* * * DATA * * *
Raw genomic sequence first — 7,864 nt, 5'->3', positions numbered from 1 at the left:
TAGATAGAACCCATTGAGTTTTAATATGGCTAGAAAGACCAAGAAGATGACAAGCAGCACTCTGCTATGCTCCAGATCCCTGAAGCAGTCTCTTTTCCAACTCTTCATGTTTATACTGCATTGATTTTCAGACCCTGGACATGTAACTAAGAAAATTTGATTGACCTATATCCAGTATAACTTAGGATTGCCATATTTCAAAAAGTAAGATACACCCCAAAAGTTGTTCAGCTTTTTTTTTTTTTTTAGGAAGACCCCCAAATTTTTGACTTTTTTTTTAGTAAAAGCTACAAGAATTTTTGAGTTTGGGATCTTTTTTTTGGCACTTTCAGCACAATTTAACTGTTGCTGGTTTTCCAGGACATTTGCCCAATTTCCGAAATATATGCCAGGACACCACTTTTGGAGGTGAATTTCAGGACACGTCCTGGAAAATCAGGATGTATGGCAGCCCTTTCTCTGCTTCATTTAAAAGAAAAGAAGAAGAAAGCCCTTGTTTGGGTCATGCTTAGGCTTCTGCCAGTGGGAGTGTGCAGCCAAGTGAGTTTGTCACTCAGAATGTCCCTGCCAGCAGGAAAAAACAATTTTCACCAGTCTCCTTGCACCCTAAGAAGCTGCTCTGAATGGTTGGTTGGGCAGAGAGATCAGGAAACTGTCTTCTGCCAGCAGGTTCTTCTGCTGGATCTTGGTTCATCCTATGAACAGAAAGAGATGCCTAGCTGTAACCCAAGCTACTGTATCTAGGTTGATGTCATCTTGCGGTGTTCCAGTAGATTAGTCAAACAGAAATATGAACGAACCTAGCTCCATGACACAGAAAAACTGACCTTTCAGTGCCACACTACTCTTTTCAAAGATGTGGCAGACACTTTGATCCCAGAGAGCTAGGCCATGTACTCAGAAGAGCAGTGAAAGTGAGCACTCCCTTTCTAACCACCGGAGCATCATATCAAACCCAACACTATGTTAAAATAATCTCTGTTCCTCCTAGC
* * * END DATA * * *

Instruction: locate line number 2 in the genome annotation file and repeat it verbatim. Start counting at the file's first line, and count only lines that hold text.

TAGATAGAACCCATTGAGTTTTAATATGGCTAGAAAGACCAAGAAGATGACAAGCAGCACTCTGCTATGCTCCAGATCCCTGAAGCAGTCTCTTTTCCAACTCTTCATGTTTATACTGCATTGATTTTCAGACCCTGGACATGTAACTAAGAAAATTTGATTGACCTATATCCAGTATAACTTAGGATTGCCATATTTCAAAAAGTAAGATACACCCCAAAAGTTGTTCAGCTTTTTTTTTTTTTTTAGGAAGACCCCCAAATTTTTGACTTTTTTTTTAGTAAAAGCTACAAGAATTTTTGAGTTTGGGATCTTTTTTTTGGCACTTTCAGCACAATTTAACTGTTGCTGGTTTTCCAGGACATTTGCCCAATTTCCGAAATATATGCCAGGACACCACTTTTGGAGGTGAATTTCAGGACACGTCCTGGAAAATCAGGATGTATGGCAGCCCTTTCTCTGCTTCATTTAAAAGAAAAGAAGAAGAAAGCCCTTGTTTGGGTCATGCTTAGGCTTCTGCCAGTGGGAGTGTGCAGCCAAGTGAGTTTGTCACTCAGAATGTCCCTGCCAGCAGGAAAAAACAATTTTCACCAGTCTCCTTGCACCCTAAGAAGCTGCTCTGAATGGTTGGTTGGGCAGAGAGATCAGGAAACTGTCTTCTGCCAGCAGGTTCTTCTGCTGGATCTTGGTTCATCCTATGAACAGAAAGAGATGCCTAGCTGTAACCCAAGCTACTGTATCTAGGTTGATGTCATCTTGCGGTGTTCCAGTAGATTAGTCAAACAGAAATATGAACGAACCTAGCTCCATGACACAGAAAAACTGACCTTTCAGTGCCACACTACTCTTTTCAAAGATGTGGCAGACACTTTGATCCCAGAGAGCTAGGCCATGTACTCAGAAGAGCAGTGAAAGTGAGCACTCCCTTTCTAACCACCGGAGCATCATATCAAACCCAACACTATGTTAAAATAATCTCTGTTCCTCCTAGC